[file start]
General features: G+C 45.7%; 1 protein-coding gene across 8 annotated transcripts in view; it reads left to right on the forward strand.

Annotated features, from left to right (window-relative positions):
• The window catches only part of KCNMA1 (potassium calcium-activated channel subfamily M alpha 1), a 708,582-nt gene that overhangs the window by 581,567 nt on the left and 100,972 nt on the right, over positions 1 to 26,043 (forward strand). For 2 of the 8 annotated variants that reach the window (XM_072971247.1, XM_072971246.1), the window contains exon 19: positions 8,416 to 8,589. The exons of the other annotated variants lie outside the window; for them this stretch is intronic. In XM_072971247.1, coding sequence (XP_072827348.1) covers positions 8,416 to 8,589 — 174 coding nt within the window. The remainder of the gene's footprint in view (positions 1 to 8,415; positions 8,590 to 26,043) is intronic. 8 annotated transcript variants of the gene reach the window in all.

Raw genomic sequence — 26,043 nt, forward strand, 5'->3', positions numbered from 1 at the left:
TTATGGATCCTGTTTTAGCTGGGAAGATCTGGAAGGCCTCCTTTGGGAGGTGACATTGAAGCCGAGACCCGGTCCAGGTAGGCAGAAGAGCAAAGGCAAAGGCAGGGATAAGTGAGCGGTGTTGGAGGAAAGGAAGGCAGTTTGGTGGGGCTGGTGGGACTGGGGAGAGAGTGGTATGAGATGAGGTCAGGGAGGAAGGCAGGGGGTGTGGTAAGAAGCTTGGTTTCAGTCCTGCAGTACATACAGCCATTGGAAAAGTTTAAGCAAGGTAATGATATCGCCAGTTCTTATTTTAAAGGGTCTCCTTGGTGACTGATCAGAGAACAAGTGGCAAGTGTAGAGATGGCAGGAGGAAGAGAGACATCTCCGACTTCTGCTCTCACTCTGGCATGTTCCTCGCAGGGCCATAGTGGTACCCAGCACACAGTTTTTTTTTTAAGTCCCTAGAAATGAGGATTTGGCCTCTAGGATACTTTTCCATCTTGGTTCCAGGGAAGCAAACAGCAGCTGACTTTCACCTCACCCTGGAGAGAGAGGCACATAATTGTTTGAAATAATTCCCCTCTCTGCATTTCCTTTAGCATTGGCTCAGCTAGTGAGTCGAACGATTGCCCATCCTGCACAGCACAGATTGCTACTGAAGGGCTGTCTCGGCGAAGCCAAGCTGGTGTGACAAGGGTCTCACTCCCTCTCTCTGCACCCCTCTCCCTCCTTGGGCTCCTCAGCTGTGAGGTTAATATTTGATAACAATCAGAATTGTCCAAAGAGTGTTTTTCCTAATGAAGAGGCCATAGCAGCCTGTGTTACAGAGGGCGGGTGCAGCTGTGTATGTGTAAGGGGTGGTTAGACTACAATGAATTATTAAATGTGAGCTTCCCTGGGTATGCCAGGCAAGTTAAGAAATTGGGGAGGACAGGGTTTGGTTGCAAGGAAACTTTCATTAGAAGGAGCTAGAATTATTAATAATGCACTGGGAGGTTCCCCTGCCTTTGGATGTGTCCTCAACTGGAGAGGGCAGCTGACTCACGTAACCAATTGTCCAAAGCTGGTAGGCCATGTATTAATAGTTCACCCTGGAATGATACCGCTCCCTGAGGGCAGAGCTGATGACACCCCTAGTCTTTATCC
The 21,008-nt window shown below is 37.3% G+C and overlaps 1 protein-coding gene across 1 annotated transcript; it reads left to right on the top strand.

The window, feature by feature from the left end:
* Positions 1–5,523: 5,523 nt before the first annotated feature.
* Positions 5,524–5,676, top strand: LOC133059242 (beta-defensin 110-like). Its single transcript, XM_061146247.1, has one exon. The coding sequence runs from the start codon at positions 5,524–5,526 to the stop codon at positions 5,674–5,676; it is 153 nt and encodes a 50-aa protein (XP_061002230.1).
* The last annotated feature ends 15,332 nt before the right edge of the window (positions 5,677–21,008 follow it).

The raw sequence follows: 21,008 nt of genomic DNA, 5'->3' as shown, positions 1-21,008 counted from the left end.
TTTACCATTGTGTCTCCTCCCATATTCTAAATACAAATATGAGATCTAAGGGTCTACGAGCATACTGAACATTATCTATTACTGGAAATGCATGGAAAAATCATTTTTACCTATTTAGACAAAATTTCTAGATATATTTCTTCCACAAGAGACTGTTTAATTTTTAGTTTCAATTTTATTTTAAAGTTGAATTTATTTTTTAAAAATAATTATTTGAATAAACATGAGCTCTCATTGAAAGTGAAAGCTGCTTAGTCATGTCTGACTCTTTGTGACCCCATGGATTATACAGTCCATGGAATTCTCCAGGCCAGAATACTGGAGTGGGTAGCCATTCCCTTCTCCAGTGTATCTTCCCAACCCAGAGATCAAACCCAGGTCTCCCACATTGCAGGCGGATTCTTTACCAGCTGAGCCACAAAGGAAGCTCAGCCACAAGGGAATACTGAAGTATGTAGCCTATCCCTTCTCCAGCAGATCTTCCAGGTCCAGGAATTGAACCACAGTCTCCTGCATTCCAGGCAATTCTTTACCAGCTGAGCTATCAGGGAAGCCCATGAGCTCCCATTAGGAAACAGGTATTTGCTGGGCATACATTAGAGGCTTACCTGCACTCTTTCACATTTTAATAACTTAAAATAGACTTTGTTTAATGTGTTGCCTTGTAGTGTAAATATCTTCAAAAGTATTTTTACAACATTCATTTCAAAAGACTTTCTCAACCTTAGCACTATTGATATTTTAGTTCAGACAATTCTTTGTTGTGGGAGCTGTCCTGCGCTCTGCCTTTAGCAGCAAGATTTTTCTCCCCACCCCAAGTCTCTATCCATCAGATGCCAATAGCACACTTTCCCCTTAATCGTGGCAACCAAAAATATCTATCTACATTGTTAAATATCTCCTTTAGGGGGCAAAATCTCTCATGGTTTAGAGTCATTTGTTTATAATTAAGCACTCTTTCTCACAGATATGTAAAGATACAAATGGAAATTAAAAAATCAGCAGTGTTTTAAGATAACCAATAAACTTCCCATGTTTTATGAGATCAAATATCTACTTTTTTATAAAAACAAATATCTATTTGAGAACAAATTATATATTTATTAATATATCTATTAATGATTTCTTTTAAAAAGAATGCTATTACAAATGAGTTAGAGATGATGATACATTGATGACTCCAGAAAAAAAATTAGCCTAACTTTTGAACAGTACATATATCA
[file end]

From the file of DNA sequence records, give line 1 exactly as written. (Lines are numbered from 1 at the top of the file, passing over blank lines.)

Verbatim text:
General features: G+C 45.7%; 1 protein-coding gene across 8 annotated transcripts in view; it reads left to right on the forward strand.